Pacing Umstead 100

"Thank you. I really appreciate you doing this," Joey said a number of times during the five or six hours we spent together. He was my runner and I was his pacer. When Elizabeth, the pacer coordinator, introduced us, he already had 50 miles on his feet. That's a total of four loops on the 12.5-mile course, half way for his 100-mile race. I wasn't sure what kind of physical and mental state he was in, so when he started walking, I just followed him. Later, he told me this was his first attempt of the 100-miler, but he had done the 50-miler three times in the past. I guess this is new territory for him and he too wasn't sure how his body would react.

After some walking, I suggested some light jogging and we started trucking along. Very small steps, but every step is a step closer to finish. We stopped and walked all the hills, but as soon as we hit some flat and downhill, we'd jog again. I think he surprised himself by how much he could still do. Never been a pacer before, I began to see the significance and benefit of having a pacer in a grueling endurance race as such.

The race doesn't allow pacer until runners finish their first 50 miles and/or after 6 p.m. About an hour into our first loop, we had to put our headlight on. Running long hours in the dark can be really lonely. I've learned that from 24-hour races. There's seldom any noise other than your own footstep. I tried to make some small conversations to distract him from his pain and the miles still await him. The first loop was rather uneventful. We jogged, walked, and cheered at every mile marker. It took us about two and a half hours.

Race headquarters at 11 p.m.
Towards the end of the first loop, I told Joey I could pace him for another one. We got back to the race headquarters, picked up a few things, and got going again. I wish I could say the second loop was as uneventful as the first one, but I can't. Thunder and rain rolled in about two miles after we started again. It was first a drizzle, then a little heavier, then a full-on downpour. I was wet inside out, shivering from the chill. It was miserable. How I wish I could just pick up and run. But then I remember how Joey must be feeling, with 50 more miles on his feet, his body much more fatigue, and his immune system much compromised. The downpour went on for 45 minutes to an hour, though it felt like forever. At the half-way aid station, I picked up a garbage bag to block some of the wind and drizzle. Joey's footstep had become more like a shuffle because he could no longer roll on his feet. His spirit still high, though. A couple of times he looked and me and asked, "Do you have more jog in you?" And we started jogging again. At the end of his 75 mile, I was in awe of how well he was still moving while my own ankles had stiffen after only 25 miles.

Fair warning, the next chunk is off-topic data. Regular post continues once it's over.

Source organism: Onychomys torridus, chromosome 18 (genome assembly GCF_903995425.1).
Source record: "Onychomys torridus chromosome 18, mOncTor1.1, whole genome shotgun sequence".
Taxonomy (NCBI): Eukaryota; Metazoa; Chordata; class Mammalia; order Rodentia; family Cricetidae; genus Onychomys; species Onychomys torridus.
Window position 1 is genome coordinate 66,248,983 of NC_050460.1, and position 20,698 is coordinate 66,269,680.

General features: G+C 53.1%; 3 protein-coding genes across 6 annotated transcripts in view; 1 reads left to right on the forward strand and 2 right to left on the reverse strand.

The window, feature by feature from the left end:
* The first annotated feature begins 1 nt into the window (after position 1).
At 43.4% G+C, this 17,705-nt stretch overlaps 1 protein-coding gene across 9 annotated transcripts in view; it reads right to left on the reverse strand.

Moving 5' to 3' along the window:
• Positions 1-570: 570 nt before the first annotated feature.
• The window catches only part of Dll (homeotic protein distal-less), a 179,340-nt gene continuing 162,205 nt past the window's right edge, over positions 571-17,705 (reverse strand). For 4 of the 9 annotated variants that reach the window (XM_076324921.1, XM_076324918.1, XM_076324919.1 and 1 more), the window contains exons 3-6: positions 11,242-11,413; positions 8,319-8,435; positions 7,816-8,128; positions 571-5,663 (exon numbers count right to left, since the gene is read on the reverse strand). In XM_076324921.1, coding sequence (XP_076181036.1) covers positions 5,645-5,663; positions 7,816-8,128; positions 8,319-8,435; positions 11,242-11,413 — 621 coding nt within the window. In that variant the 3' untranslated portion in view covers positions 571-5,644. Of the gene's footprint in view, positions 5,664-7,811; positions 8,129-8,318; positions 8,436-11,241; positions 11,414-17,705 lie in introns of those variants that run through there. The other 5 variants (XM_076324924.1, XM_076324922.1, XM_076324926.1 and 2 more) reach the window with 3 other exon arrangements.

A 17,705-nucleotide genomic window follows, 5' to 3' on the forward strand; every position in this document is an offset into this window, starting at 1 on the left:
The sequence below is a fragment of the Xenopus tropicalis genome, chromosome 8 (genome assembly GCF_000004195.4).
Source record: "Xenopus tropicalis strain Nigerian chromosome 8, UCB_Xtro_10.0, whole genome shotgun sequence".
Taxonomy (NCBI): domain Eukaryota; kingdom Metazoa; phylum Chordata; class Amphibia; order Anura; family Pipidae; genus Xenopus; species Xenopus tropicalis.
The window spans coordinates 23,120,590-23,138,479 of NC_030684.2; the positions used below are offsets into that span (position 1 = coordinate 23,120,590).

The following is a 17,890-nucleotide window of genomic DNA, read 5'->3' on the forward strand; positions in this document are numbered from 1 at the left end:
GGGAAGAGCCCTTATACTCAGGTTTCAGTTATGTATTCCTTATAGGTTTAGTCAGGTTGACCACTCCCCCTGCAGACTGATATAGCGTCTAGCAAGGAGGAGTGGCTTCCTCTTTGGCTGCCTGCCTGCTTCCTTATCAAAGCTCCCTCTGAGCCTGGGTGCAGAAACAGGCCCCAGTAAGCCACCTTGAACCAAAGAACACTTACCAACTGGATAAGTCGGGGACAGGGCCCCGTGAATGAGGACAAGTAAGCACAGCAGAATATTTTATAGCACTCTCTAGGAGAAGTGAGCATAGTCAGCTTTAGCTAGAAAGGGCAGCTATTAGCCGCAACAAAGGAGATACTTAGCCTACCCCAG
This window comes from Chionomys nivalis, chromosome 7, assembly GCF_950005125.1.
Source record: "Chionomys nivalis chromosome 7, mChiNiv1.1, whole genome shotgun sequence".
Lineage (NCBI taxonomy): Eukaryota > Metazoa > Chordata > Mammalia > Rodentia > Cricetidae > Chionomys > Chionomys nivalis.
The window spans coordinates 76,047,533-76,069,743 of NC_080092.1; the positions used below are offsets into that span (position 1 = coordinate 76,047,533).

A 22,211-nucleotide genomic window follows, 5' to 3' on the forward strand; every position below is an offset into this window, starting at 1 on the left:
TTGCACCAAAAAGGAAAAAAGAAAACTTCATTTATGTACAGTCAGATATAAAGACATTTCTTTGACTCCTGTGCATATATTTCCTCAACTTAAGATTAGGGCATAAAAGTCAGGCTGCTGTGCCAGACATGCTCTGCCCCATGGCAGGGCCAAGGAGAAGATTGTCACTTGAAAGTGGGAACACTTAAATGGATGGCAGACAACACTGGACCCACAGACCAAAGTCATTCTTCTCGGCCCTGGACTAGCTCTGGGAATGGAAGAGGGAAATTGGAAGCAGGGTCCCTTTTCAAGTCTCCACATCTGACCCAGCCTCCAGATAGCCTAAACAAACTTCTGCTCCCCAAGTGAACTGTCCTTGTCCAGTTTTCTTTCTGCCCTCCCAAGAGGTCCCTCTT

Driving up to Umstead yesterday afternoon, I wasn't sure what to expect. Frankly, I didn't even know if I'd get to pace someone. Obviously, not all aspects of pacing are fun, like the miserable downpour and waiting around. But it's a valuable chance to contribute to another runner's success and put someone else before myself in this individualistic sport.

I left Umstead at 4 a.m., shortly after Joey started his second last loop. At 10:07 a.m. as I'm writing this, 28 hours and 7 minutes after he has started his race yesterday, I hope he has conquered his first 100 miler.

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